This year Saudi Arabia has sent forces to Yemen. For over 67 years, Israel has been continuing with its annexation of Palestinian territory and ethnic cleansing of Palestinian people, and the year 2015 becomes another brutal year for Palestine. Throughout the North and Sub-Saharan Africa, armed upheavals have taken place in Libya, Nigeria, Egypt, Chad, Niger, South Sudan and Somalia. Other troubled African counties include Ethiopia, Mali and Central African Republic.

Afghanistan and Pakistan are the two most troubled countries in South Asia where consolidation of Taliban militants and US drone attacks make lives of the people increasingly imperilled.  Ethnic cleansing of the Rohingyas by Myanmar creates millions of new state-less refugees in South and East Asia.

These are parts of the global conflict-map, but good enough to grasp the worsening situation. Whatever the reasons underlying the wars and conflicts, it is clear that little cooperation or geo-political will is there to stop all these devastating conflicts.

Against the backdrop, it is puzzling that those who have sharp differences on wars and conflicts across the globe also agree to work for better future of the world in the next 15 years. Dr Debapriya Bhattacharya, Chair of Southern Voice on Post-MDG International Development Goals, termed this ‘a paradox of SDGs’.

PARADOX INDEED: The heads of states and governments at the meeting held at the UN headquarters in New York from September 25 to 27, 2015 categorically proclaimed: “We envisage a world free of poverty, hunger, disease and want, where all life can thrive. We envisage a world free of fear and violence. … We envisage a world of universal respect for human rights and human dignity, the rule of law, justice, equality and non-discrimination; of respect for race, ethnicity and cultural diversity; and of equal opportunity permitting the full realisation of human potential and contributing to shared prosperity.”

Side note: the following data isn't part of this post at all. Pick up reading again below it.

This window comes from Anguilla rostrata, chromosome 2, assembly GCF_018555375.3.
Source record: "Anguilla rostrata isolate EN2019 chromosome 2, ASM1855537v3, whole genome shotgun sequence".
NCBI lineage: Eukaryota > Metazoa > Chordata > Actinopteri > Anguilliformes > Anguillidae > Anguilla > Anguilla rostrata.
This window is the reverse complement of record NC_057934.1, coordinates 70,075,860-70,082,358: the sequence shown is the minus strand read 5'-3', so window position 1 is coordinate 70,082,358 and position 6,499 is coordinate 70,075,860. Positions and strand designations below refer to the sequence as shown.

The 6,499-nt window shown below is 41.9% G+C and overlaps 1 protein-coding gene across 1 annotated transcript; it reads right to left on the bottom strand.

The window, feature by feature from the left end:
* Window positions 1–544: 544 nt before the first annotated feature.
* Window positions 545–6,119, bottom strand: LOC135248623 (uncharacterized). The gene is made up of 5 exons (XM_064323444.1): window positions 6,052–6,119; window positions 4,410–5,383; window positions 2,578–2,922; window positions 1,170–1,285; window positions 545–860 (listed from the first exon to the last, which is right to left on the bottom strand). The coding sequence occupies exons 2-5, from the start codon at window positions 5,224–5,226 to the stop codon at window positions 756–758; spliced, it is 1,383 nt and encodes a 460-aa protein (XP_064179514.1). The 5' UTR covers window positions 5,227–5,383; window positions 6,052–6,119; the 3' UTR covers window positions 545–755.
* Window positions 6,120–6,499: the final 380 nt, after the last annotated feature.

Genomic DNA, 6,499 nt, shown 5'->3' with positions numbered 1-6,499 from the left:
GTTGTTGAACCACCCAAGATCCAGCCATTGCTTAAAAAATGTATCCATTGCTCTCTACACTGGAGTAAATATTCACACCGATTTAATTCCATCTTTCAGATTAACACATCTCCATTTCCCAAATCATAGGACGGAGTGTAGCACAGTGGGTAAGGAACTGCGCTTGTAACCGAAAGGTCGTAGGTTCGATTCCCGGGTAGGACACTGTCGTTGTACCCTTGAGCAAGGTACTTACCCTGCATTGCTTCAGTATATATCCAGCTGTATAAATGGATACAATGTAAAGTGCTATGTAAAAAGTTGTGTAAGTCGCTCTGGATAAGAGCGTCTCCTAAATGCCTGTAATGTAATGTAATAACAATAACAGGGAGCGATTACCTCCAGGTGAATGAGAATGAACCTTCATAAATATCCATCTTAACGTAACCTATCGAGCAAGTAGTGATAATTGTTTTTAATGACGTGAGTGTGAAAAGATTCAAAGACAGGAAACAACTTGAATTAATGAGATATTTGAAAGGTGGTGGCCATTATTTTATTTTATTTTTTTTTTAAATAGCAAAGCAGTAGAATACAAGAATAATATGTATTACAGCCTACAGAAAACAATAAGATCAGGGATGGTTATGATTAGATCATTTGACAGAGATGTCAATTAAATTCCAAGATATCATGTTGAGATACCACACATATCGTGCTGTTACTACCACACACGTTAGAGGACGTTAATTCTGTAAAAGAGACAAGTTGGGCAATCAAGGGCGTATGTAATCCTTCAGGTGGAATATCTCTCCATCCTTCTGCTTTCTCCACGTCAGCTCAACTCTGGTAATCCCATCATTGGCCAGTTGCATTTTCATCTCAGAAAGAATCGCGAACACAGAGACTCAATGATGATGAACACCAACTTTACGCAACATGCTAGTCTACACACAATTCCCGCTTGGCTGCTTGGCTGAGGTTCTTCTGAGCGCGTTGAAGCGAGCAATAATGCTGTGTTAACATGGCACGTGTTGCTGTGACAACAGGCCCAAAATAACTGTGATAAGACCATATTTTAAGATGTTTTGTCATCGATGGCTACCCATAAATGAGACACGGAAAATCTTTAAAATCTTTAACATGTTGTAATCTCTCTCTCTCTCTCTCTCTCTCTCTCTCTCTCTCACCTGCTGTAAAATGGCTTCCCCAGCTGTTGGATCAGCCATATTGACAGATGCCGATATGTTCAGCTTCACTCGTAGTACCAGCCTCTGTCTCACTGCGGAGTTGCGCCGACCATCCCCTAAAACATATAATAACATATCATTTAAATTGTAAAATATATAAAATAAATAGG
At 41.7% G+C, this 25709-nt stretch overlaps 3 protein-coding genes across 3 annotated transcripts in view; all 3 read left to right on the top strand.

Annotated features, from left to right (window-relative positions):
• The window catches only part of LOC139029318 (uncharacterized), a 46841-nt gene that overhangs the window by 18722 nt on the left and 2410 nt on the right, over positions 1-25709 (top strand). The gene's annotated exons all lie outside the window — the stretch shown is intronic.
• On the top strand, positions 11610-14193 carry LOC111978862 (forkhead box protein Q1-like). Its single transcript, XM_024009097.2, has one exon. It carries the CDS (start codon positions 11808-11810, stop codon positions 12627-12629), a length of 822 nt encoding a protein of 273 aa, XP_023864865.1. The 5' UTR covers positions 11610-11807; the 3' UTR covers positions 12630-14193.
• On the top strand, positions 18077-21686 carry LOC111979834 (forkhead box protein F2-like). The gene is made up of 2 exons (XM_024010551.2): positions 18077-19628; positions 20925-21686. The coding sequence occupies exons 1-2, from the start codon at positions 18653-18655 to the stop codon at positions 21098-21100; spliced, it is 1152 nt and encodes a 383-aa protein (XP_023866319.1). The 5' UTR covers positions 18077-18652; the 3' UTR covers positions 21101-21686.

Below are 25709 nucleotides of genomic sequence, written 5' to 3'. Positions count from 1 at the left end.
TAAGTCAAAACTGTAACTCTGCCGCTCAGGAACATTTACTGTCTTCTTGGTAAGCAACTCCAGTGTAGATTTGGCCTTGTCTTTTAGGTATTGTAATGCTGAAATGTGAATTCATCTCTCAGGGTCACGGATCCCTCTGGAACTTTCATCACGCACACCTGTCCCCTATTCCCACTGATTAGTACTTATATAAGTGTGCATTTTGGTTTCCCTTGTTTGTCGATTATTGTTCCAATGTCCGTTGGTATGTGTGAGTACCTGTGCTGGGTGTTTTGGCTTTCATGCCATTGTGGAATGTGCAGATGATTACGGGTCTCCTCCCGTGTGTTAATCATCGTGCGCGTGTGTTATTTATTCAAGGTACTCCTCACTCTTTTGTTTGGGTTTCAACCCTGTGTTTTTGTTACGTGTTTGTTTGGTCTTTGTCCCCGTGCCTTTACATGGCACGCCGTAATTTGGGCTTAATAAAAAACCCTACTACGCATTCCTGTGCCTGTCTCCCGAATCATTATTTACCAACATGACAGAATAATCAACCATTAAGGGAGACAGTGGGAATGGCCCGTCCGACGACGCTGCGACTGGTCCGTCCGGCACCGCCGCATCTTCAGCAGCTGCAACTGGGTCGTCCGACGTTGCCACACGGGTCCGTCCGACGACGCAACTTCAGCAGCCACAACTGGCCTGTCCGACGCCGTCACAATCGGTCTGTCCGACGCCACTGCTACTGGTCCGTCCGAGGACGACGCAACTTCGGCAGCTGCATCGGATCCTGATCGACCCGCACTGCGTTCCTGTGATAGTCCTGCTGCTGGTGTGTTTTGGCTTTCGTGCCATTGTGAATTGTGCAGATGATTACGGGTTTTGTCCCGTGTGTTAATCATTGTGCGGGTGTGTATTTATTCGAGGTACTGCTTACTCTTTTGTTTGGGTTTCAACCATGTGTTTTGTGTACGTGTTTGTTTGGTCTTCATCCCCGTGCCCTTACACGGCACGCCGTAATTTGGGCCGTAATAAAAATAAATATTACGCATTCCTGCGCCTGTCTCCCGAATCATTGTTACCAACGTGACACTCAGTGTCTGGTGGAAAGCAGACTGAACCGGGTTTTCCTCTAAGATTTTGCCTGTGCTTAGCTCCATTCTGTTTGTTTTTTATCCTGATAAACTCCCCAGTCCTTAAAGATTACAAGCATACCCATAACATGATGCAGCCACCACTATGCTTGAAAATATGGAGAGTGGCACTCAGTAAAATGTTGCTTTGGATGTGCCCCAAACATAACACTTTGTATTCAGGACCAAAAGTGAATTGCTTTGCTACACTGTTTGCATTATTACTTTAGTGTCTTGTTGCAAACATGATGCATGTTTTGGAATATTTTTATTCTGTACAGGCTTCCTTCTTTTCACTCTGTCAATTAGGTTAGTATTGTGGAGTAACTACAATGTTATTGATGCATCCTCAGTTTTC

All these good words sound encouraging in this turbulent time. But like many previous global commitments, these assertions and commitments may remain confined to resounding proclamations only, if geo-political situation does not improve.

The world leaders also acknowledged: “We are meeting at a time of immense challenges to sustainable development. Billions of our citizens continue to live in poverty and are denied a life of dignity. There are rising inequalities within and among countries. There are enormous disparities of opportunity, wealth and power. Gender inequality remains a key challenge. Unemployment, particularly youth unemployment, is a major concern. Global health threats, more frequent and intense natural disasters, spiralling conflict, violent extremism, terrorism and related humanitarian crises and forced displacement of people threaten to reverse much of the development progress made in recent decades.

POSITIVE FINALLY: These assertions clearly reflect the turbulence across the world where millions of lives are under serious threat. But, at the same time, agreeing to achieving 17 broad gaols supported by 169 targets by 2030 by the 193 member countries of the UN is a highly positive gesture.